Click here to download a video notes sheet before watching the following video.
Respiration, broadly defined, is any metabolic process in which absorbed oxygen is combined with carbon in an organism to form carbon dioxide (CO2) and generate energy. In soils, there are two main sources of respired CO2:
- The decomposition of organic matter by soil microbes (heterotrophic respiration, or Rh) and;
- the respiration of roots including the respiration of microbes in the rhizosphere, of micorrhizae and of symbiotic microbes, which are all fed by root exudates (autotrophic respiration, or Ra).
Soil respiration can be written in equation form as the sum of these two sources:
Globally soils contain about 3200 Pg carbon (C), which is 2.5 times greater than that contained in the atmosphere and land plants together, and Rs, estimated to release ~78 Pg C annually to the atmosphere, is an order of magnitude greater than the CO2 released in fossil fuel emissions. Thus Rs is a key component of the global C cycle and its measurement is required to improve our understanding of the mechanisms of soil CO2 production and the observed responses of soil CO2 efflux to changes in environmental variables (e.g. soil temperature and moisture, soil nutrient content).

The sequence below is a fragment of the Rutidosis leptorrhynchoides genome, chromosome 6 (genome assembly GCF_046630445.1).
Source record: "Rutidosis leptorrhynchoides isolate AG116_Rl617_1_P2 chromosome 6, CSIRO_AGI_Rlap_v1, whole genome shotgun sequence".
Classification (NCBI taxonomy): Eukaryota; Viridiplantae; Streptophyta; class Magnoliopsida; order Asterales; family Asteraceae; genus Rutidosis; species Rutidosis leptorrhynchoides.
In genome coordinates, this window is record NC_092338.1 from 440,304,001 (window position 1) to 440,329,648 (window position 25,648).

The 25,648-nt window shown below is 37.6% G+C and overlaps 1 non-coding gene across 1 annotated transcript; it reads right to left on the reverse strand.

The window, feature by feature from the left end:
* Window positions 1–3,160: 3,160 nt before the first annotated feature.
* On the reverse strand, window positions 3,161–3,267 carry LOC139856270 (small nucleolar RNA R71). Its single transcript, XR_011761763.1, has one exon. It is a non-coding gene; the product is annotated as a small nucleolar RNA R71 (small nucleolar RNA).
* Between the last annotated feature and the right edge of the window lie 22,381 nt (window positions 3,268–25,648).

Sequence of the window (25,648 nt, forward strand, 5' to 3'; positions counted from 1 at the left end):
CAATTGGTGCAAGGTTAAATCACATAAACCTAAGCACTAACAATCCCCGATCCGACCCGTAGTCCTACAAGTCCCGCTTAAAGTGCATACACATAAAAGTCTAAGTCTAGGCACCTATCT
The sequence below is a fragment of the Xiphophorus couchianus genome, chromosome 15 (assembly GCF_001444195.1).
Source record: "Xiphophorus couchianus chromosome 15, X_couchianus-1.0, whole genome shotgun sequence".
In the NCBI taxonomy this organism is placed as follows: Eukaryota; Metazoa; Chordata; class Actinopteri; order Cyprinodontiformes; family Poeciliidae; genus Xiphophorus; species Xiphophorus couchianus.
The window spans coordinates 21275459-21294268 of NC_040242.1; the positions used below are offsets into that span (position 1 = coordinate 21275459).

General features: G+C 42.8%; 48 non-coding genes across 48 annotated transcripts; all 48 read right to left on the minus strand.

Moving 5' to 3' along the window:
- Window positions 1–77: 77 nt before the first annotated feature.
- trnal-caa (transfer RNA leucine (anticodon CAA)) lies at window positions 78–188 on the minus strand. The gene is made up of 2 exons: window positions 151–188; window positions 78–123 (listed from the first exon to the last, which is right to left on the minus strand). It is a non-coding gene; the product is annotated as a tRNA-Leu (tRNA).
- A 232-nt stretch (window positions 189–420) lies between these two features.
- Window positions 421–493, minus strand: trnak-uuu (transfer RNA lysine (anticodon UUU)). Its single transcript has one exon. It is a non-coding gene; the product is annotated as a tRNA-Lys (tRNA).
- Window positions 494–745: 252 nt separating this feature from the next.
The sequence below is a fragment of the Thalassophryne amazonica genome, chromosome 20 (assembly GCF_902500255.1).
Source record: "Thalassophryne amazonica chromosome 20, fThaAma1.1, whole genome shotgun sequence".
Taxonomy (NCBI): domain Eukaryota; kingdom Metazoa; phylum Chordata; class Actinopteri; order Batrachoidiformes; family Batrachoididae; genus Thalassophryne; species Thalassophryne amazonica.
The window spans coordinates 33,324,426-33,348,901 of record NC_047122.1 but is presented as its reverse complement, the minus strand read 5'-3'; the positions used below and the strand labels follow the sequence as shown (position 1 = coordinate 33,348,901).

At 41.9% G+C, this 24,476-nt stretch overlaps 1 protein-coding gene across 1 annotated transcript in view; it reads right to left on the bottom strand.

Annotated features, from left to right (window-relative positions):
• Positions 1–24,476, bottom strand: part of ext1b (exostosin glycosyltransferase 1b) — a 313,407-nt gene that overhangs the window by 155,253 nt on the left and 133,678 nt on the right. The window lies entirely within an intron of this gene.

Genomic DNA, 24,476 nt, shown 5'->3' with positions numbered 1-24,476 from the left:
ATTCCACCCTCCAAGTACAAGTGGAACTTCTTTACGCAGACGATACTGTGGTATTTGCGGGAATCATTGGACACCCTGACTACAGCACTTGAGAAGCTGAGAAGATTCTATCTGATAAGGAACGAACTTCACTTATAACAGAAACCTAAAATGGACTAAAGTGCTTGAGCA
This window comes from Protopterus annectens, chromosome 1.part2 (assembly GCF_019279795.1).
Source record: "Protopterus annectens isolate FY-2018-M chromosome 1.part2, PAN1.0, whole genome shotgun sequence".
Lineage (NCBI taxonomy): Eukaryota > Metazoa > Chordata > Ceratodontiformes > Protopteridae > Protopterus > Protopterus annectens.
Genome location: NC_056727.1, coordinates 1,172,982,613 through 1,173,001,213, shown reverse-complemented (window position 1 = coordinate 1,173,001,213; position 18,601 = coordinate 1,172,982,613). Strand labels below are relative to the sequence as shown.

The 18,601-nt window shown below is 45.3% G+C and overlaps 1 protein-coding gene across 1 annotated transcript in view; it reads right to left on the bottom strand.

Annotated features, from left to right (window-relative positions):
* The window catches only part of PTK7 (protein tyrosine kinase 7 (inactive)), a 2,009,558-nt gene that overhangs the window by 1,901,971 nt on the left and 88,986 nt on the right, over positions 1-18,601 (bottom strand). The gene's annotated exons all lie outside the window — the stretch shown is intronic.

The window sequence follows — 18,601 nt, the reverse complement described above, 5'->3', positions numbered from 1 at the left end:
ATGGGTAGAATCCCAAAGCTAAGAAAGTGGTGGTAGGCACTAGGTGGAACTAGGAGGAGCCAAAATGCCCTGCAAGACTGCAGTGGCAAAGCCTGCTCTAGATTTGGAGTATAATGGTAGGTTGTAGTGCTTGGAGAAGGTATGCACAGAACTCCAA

The non-steady state chamber method is an important tool for measuring soil respiration. The main principle behind this method is to measure the rate of change in CO2 concentration in the chamber headspace following closure of the chamber lid. If this measurement is done over a short enough time interval that CO2 concentrations rise linearly and the environmental conditions inside the chamber (e.g. air temperature, humidity, pressure) do not differ appreciably from the ambient environmental conditions outside the chamber, the measured soil CO2 efflux is an accurate representation of the actual soil CO2 efflux.
The soil CO2 efflux, F (in µmol m-2 s-1), can be written as: